Mrs. Nat Does Dope

Mrs. Nat Does Dope

By Claire Wolfe

June 15, 2005

“Nice wig, Mrs. Nat,” I said. “But ya know, you should have gone for the Vampira look. It’s really you.”

My attempt at a joke fell flat. Mrs. Nat — now considerably flatter than her usual bouncy self — looked wanly up from the sofa and murmured, “Please don’t try to make me laugh, dear. I might … uhoh.” An alarmed look crossed her face, she threw off her hand-crocheted afghan, and ran staggering to the bathroom with her oversized bathrobe flying behind her.

Nat gave me a despairing, you-should-know-better look. My visit to the Lyons family ranch and the ailing Mrs. Nat wasn’t off to an auspicious start. It was up to my companion, Doc, to redeem the situation.

I had persuaded Doc to emerge from the sanctum of his Hardyville Drug Store. Although he lives above the store and rarely leaves his books, pills, and potions, it didn’t take much persuading to get him to make the 30-mile trip with me to the Lyons’ tidy doublewide.

Mrs. Nat, a friend indeed, was now very, very seriously a friend in need.

When she first started losing weight a couple of months back, some of us congratulated her on her dieting success. We wondered why she answered us with averted eyes.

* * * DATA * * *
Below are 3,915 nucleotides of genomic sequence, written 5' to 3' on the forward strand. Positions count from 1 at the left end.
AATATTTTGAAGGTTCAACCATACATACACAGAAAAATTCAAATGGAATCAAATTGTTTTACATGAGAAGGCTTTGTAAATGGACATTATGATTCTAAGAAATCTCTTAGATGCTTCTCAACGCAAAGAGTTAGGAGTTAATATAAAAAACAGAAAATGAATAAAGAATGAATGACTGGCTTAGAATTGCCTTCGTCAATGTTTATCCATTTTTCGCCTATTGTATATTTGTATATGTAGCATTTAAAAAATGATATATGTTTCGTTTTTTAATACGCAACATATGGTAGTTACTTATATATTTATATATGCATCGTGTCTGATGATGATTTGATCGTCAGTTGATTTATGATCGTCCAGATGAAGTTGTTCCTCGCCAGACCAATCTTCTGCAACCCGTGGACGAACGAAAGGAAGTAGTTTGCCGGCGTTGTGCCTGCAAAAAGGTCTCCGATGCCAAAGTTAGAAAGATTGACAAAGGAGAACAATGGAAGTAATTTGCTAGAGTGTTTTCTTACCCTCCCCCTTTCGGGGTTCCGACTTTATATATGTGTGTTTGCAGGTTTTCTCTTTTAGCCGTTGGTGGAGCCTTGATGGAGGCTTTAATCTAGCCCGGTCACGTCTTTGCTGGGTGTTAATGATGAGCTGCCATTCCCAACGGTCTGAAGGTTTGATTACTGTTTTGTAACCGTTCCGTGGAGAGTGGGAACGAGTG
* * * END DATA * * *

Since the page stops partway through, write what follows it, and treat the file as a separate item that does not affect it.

Then came the mysterious trips she and Nat took to the Big City. And when her hair began falling out … we knew. Mrs. Nat has cancer.

Like so many cancer patients, she’s willing to try nearly everything from coffee enemas and shark cartilage to conventional therapies. Or a combination of the traditional and the unusual.

That’s what she’s been doing. But until our visit, the traditional treatment — chemo — was laying her lower than the disease it was supposed to cure. So Doc — who isn’t a doctor, but who certainly knows a thing or three — brought several bright little tins and cellophane-wrapped packages of a certain herb he hoped would help.

“A predominantly indica blend,” Doc muttered, almost to himself, as he placed his first package on an end-table next to the sofa. “producing a sedative effect. And here …” admiring a packet for a moment before placing it on the table “…a sativa. Sativas produce a more cerebral, energetic effect, which perhaps would be undesirable to a tired cancer patient. However both varieties stimulate the appetite and …”

She won’t smoke any of it,” Nat sighed. “She’s against it, ya know.”

“She won’t even smoke this?” Doc queried, holding out the prettiest little tin. The quaintly printed label read “Ma Lyons’ Homegrown Cannabis.” “She has herself produced an optimum indica-sativa blend for …”

“Not even that,” agreed Mrs. Nat, coming back into the room, tightening the belt of her robe around her and looking very pale. She sank back down onto the sofa again. “I don’t use drugs. And I don’t really grow that. The Young Curmudgeon is the one who buys the seeds and grows the crop. I just let him use my name. For respectability. The poor boy.”

“Pardon me for contradicting you, My Dear Mrs. Nat,” Doc said with a polite bow. “But you most certainly do use drugs. You use the drugs that are making your hair fall out and causing you to endure frequent emesis. Should you not be willing to try a drug to make those drugs more tolerable?”